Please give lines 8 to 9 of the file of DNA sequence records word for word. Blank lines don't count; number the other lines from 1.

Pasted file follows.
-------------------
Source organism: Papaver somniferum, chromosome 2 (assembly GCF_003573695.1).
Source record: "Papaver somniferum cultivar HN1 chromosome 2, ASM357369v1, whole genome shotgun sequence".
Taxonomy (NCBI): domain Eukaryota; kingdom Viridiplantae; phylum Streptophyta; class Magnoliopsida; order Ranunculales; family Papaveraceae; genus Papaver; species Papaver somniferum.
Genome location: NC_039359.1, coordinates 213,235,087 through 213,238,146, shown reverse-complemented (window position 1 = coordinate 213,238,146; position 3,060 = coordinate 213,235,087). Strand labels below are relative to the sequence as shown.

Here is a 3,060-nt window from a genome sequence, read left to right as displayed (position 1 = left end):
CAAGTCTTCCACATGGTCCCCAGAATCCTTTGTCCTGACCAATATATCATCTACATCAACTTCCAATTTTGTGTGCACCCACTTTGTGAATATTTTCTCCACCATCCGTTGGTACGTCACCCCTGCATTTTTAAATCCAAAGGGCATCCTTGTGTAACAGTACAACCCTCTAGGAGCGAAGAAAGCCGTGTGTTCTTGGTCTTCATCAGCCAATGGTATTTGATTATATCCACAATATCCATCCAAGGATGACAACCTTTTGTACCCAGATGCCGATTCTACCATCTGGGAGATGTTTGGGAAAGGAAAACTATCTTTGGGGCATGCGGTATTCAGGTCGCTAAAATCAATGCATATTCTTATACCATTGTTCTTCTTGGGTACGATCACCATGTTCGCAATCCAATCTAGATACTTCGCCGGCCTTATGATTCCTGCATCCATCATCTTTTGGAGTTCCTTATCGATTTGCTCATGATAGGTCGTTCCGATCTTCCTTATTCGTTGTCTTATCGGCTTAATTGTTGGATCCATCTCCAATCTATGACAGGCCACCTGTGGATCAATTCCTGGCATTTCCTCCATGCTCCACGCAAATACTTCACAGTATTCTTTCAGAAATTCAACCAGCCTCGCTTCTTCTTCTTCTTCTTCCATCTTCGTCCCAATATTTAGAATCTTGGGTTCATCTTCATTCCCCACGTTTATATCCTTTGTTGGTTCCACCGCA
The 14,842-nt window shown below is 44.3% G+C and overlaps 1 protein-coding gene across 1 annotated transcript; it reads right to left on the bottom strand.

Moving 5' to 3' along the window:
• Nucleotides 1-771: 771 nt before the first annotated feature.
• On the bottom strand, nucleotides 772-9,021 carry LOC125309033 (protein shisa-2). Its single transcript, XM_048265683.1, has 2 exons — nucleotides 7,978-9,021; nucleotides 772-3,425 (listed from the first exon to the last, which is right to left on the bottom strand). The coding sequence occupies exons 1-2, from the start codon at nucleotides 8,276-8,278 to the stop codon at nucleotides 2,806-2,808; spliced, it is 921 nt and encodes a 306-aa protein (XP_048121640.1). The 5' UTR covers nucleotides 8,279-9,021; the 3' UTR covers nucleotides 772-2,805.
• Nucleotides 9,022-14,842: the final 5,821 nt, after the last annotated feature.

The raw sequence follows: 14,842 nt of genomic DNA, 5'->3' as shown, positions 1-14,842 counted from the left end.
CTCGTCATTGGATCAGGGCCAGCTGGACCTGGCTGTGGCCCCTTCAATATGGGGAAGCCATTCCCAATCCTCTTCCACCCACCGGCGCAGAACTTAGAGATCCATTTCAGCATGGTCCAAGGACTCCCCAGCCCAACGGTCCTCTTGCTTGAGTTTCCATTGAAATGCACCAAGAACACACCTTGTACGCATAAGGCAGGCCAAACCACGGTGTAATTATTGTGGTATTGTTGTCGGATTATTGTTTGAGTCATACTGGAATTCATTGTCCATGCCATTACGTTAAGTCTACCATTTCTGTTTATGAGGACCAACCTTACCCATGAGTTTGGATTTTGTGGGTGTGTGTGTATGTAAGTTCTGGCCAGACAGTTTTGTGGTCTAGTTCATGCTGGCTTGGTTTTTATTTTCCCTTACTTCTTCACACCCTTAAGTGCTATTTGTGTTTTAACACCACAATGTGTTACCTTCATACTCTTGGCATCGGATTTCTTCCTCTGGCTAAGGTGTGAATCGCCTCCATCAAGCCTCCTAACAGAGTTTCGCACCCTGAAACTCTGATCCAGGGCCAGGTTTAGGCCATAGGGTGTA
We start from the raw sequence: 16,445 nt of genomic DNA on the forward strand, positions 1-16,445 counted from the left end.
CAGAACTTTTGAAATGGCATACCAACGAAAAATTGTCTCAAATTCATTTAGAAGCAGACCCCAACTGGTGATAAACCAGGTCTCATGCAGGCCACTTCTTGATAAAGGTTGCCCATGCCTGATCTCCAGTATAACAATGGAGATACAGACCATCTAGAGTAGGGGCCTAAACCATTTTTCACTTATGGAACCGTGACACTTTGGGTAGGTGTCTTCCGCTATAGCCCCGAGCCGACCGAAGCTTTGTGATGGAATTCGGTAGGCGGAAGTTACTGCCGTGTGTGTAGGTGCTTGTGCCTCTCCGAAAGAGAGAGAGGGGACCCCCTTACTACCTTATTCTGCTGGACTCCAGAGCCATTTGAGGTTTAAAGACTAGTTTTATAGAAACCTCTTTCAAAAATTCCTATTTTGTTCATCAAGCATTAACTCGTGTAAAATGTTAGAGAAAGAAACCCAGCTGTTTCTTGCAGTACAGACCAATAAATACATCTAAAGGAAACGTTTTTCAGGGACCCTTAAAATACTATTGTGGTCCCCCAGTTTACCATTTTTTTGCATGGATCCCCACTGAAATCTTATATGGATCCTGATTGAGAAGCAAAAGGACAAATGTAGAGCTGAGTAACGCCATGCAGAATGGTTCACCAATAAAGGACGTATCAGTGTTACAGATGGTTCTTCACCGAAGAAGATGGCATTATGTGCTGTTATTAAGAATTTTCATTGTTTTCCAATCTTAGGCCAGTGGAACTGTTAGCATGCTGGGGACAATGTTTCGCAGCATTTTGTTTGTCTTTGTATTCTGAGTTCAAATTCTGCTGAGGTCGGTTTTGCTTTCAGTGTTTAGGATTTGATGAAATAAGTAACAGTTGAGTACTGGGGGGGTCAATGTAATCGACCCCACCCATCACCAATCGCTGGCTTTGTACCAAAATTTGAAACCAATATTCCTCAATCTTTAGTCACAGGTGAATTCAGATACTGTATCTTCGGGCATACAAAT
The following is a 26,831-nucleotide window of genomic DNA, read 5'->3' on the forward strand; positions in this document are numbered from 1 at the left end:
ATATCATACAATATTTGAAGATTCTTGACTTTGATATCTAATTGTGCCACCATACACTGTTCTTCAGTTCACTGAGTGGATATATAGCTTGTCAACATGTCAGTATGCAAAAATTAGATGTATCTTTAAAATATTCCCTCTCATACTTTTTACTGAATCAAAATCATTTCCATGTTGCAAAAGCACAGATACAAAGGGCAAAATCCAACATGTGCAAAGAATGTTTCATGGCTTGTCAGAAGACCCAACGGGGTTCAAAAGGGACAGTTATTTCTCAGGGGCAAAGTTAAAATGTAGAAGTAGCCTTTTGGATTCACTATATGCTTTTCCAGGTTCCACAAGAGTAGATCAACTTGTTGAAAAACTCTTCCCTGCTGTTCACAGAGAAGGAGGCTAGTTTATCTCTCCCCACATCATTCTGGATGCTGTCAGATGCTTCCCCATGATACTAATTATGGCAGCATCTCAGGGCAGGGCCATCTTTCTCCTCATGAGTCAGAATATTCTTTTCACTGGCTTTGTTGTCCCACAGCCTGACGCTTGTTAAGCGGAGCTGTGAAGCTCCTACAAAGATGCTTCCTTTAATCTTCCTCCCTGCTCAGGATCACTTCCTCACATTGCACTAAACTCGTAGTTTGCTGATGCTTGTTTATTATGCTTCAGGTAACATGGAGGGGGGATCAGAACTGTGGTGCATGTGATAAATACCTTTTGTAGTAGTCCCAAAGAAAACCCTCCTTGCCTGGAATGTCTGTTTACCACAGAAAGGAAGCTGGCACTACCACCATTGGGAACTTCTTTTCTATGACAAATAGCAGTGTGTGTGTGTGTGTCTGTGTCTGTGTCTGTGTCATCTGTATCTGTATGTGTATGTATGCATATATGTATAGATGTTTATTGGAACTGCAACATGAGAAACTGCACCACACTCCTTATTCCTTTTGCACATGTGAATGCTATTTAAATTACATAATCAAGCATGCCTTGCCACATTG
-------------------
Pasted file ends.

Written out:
Moving 5' to 3' along the window:
• Nucleotides 1-771: 771 nt before the first annotated feature.